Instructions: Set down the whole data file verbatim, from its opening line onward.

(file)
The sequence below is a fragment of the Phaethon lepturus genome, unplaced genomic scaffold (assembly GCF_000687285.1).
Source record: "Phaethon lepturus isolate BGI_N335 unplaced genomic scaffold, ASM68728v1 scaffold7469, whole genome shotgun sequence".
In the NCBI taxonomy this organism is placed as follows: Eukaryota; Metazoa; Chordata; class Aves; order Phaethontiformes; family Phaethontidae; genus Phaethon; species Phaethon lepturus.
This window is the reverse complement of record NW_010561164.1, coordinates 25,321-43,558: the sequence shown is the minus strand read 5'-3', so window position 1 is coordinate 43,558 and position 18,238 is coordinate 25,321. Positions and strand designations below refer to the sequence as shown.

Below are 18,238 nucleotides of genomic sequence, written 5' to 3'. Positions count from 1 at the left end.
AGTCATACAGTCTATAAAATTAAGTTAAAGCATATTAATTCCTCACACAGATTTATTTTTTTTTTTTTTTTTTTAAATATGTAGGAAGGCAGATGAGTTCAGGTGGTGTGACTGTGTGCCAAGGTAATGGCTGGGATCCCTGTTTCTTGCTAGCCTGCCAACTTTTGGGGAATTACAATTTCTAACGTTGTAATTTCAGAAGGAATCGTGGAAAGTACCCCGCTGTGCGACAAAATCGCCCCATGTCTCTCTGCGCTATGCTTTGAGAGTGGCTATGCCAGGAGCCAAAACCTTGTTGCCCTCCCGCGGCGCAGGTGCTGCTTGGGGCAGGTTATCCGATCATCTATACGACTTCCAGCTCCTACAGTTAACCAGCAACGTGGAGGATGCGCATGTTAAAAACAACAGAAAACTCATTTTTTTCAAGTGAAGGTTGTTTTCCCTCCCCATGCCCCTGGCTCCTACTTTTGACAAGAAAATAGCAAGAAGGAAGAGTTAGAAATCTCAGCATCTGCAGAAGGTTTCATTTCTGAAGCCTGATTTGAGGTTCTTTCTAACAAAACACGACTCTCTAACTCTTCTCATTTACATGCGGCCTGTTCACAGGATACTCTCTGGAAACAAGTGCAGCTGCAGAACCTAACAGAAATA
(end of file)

The sequence below is a fragment of the Phaethon lepturus genome, unplaced genomic scaffold (assembly GCF_000687285.1).
Source record: "Phaethon lepturus isolate BGI_N335 unplaced genomic scaffold, ASM68728v1 scaffold7469, whole genome shotgun sequence".
In the NCBI taxonomy this organism is placed as follows: Eukaryota; Metazoa; Chordata; class Aves; order Phaethontiformes; family Phaethontidae; genus Phaethon; species Phaethon lepturus.
This window is the reverse complement of record NW_010561164.1, coordinates 25,321-43,558: the sequence shown is the minus strand read 5'-3', so window position 1 is coordinate 43,558 and position 18,238 is coordinate 25,321. Positions and strand designations below refer to the sequence as shown.

Below are 18,238 nucleotides of genomic sequence, written 5' to 3'. Positions count from 1 at the left end.
AGTCATACAGTCTATAAAATTAAGTTAAAGCATATTAATTCCTCACACAGATTTATTTTTTTTTTTTTTTTTTTAAATATGTAGGAAGGCAGATGAGTTCAGGTGGTGTGACTGTGTGCCAAGGTAATGGCTGGGATCCCTGTTTCTTGCTAGCCTGCCAACTTTTGGGGAATTACAATTTCTAACGTTGTAATTTCAGAAGGAATCGTGGAAAGTACCCCGCTGTGCGACAAAATCGCCCCATGTCTCTCTGCGCTATGCTTTGAGAGTGGCTATGCCAGGAGCCAAAACCTTGTTGCCCTCCCGCGGCGCAGGTGCTGCTTGGGGCAGGTTATCCGATCATCTATACGACTTCCAGCTCCTACAGTTAACCAGCAACGTGGAGGATGCGCATGTTAAAAACAACAGAAAACTCATTTTTTTCAAGTGAAGGTTGTTTTCCCTCCCCATGCCCCTGGCTCCTACTTTTGACAAGAAAATAGCAAGAAGGAAGAGTTAGAAATCTCAGCATCTGCAGAAGGTTTCATTTCTGAAGCCTGATTTGAGGTTCTTTCTAACAAAACACGACTCTCTAACTCTTCTCATTTACATGCGGCCTGTTCACAGGATACTCTCTGGAAACAAGTGCAGCTGCAGAACCTAACAGAAATA